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The mere mortal’s guide to learning Universalis

September 13th, 2010: Mike Sugarbaker says...
The mere mortal’s guide to learning Universalis

Universalis is renowned as a breakthrough and a touchstone for modern story gamers. A generic, GMless game that still injects urgency and flavor into the proceedings, without a lot of rule-handling time, is something a lot of groups have been waiting for. Unfortunately, when some of those groups get their hands on it, they find that the rulebook is written in a style that isn’t quite congenial to them. The pure-reference style works for some, but when a book is ordered by concept, rather than by what you’re likely to need in a first game, that first game becomes difficult to start.

This post is an attempt at a guide to finding the quick-start manual hidden within the Revised Edition of Universalis. It’s not as chopped-and-screwed as it could be, but I think it offers a good balance between clarity and awareness of options. It’s a mere seven steps:

1. Get the Universalis Revised Edition rulebook. No getting around this one, cheapskates. It belongs in every gamer’s library anyway.

2. Read Chapter 1, “The Basic Concept.” For this bit I’ll just say that I’ve never heard of a Uni group actually having somebody write down all events of play the way that’s suggested here. Nor do I think lots of groups actually spend a coin on every little thing they want to be established as factual – our group would do this retroactively if it ever became an issue, but I don’t think it ever will. I bet you’d end up doing it with major plot points only, at most.

3. Read Chapter 2, “Establishing Tenets.” This chapter isn’t too rough and is really key to your group’s enjoyment of the game.

4. Read Chapter 3, “Scene Framing and Game Flow,” but understand that this chapter’s content is the content most often drifted toward simplification almost immediately by play groups (as Roy Pernod notes in his Rules Gimmick on page 35). If your attention starts to wane, you could skip forward once you hit the Mini Scenes section on page 32, but be aware of the existence of the Challenges and Fines section a page flip away. If you think your group might hit a dispute over how previously established facts influence a later scene, Challenges are worth knowing about.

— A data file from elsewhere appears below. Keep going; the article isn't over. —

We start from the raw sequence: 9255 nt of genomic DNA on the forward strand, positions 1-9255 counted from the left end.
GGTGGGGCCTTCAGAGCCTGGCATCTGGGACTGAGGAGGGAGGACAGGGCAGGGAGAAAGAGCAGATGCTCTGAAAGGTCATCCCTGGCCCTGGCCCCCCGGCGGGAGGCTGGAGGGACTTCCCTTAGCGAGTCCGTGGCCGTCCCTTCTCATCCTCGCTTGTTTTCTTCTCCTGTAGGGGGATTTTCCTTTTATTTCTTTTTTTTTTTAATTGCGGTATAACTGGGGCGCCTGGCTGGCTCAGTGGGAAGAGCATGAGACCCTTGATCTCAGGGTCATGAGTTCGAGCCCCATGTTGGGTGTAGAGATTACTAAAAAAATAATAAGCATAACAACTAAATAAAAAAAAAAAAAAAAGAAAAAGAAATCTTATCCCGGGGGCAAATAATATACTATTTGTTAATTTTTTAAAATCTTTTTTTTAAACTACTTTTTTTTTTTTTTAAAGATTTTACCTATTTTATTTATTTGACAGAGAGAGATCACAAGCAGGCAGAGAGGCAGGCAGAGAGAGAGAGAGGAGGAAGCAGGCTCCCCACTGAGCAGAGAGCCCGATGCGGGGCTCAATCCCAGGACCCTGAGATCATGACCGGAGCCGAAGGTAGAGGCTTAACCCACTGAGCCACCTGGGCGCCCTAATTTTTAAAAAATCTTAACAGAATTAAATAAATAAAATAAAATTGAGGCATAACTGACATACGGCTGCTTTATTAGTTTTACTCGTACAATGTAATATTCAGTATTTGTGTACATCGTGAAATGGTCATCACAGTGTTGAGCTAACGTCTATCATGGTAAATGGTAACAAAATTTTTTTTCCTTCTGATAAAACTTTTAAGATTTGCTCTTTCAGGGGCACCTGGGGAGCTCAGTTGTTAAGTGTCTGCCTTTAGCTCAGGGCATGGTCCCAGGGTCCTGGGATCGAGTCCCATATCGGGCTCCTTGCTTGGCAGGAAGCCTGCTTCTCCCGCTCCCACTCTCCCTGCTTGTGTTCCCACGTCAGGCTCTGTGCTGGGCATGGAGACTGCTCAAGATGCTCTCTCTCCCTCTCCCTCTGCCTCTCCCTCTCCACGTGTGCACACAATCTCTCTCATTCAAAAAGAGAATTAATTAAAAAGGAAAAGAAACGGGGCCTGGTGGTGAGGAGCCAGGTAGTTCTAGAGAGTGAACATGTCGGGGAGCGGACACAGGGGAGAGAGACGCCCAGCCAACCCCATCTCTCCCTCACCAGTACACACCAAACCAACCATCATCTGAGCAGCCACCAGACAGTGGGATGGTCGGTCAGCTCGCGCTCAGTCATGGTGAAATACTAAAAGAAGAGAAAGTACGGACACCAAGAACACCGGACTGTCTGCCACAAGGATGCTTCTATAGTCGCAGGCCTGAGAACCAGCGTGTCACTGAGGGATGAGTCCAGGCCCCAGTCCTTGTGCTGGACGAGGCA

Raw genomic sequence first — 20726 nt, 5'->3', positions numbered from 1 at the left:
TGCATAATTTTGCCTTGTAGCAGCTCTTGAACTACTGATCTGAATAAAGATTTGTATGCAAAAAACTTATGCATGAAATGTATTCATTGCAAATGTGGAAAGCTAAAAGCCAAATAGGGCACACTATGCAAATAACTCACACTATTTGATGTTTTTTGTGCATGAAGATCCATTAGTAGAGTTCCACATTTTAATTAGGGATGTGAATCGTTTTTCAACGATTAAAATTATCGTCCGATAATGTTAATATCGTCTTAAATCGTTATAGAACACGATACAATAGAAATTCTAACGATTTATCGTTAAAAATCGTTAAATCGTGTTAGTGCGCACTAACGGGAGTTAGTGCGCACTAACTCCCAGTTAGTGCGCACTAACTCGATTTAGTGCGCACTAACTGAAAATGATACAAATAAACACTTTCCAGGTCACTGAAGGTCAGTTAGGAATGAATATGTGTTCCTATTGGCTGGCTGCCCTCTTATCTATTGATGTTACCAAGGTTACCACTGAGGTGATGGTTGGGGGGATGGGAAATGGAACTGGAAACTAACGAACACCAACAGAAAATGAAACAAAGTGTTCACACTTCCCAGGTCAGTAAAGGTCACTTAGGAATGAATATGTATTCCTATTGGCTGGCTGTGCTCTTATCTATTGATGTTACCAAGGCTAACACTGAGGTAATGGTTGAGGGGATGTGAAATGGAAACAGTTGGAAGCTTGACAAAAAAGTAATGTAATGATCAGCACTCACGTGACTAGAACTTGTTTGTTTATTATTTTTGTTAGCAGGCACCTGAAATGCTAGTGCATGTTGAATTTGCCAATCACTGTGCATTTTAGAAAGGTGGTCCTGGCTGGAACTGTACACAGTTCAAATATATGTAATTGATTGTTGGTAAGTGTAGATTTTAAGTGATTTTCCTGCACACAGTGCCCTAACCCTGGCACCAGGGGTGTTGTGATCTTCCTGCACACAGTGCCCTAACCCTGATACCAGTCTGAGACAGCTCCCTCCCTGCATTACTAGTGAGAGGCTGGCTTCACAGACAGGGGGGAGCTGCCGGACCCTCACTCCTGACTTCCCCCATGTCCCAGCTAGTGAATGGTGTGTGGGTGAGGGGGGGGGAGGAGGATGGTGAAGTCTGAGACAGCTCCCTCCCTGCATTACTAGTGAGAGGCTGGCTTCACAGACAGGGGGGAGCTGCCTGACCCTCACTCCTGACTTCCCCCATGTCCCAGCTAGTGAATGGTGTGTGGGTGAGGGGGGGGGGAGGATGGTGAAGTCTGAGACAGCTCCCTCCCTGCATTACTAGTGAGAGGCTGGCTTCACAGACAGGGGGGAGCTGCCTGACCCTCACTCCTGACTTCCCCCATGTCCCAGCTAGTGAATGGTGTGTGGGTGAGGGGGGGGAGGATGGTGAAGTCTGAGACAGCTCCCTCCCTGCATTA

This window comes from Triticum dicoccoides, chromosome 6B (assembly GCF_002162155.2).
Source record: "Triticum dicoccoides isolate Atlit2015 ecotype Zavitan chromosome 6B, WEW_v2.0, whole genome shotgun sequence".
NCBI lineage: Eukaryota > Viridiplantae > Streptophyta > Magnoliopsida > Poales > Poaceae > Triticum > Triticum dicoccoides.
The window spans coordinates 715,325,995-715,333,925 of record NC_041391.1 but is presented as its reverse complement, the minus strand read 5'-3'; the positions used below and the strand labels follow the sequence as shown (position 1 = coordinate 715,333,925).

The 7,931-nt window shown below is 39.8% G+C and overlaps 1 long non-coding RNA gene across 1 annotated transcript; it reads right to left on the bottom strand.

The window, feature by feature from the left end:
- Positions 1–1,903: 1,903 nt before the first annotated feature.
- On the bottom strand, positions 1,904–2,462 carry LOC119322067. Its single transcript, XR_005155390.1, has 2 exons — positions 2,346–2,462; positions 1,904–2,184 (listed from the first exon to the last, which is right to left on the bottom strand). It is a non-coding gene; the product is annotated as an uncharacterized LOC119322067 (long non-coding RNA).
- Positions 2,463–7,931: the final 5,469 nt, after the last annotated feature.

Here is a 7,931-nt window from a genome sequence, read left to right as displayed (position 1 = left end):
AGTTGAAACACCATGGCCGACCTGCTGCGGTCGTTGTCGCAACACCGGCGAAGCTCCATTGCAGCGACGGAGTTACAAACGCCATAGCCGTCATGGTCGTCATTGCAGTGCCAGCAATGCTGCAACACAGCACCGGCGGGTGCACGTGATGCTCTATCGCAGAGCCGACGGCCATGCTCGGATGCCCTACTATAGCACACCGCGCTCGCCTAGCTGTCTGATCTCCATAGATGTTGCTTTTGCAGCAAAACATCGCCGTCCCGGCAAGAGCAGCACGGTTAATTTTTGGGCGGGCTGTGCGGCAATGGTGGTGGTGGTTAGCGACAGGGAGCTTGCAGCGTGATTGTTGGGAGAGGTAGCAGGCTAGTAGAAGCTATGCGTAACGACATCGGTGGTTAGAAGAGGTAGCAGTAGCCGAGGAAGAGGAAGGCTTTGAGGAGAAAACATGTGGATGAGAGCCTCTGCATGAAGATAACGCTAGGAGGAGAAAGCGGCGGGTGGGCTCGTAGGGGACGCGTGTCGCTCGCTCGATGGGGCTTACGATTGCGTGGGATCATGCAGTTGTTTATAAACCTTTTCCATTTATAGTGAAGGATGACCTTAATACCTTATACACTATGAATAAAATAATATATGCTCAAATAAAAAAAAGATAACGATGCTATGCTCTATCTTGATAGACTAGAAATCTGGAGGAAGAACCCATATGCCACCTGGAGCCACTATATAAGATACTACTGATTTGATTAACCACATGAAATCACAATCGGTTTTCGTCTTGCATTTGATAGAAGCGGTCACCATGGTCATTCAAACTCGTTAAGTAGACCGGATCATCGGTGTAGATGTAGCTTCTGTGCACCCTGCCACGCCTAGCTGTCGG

5. The salient bit in Chapter 4, “Narrating the Scene,” is the Control section that starts on page 49. Read from there to the start of the Dialog section on page 52. I recommend taking the Rules Gimmick on this page as gospel, as well as the Free Dialog gimmick on the spread that follows. In the same spirit, the Events section that we skipped is in my view best considered as a needless elaboration of Facts: if you say something happens, people generally either accept it or make a stink that leads to a Challenge or Complication anyway.

6. You may safely skip much of Chapter 5, “Creating Components,” but there are some things to know about it. First, you’ll need to know the simple version, so do read the first section. Role and Proper Name are useful but overwritten; you can probably save knowing about Group Traits for later, and from there you can definitely skip forward to Injuring, Damaging, and Eliminating Components on page 78. (The intervening stuff has literally never come up in play for my group, and Master and Sub Components are particularly fiddly. The others you might glance at in case someone protests over things costing too much to establish in those situations, but that’s it.) Read up through the last section, Using Traits as Constraints on Play – it’s backgroundy, but it’s great.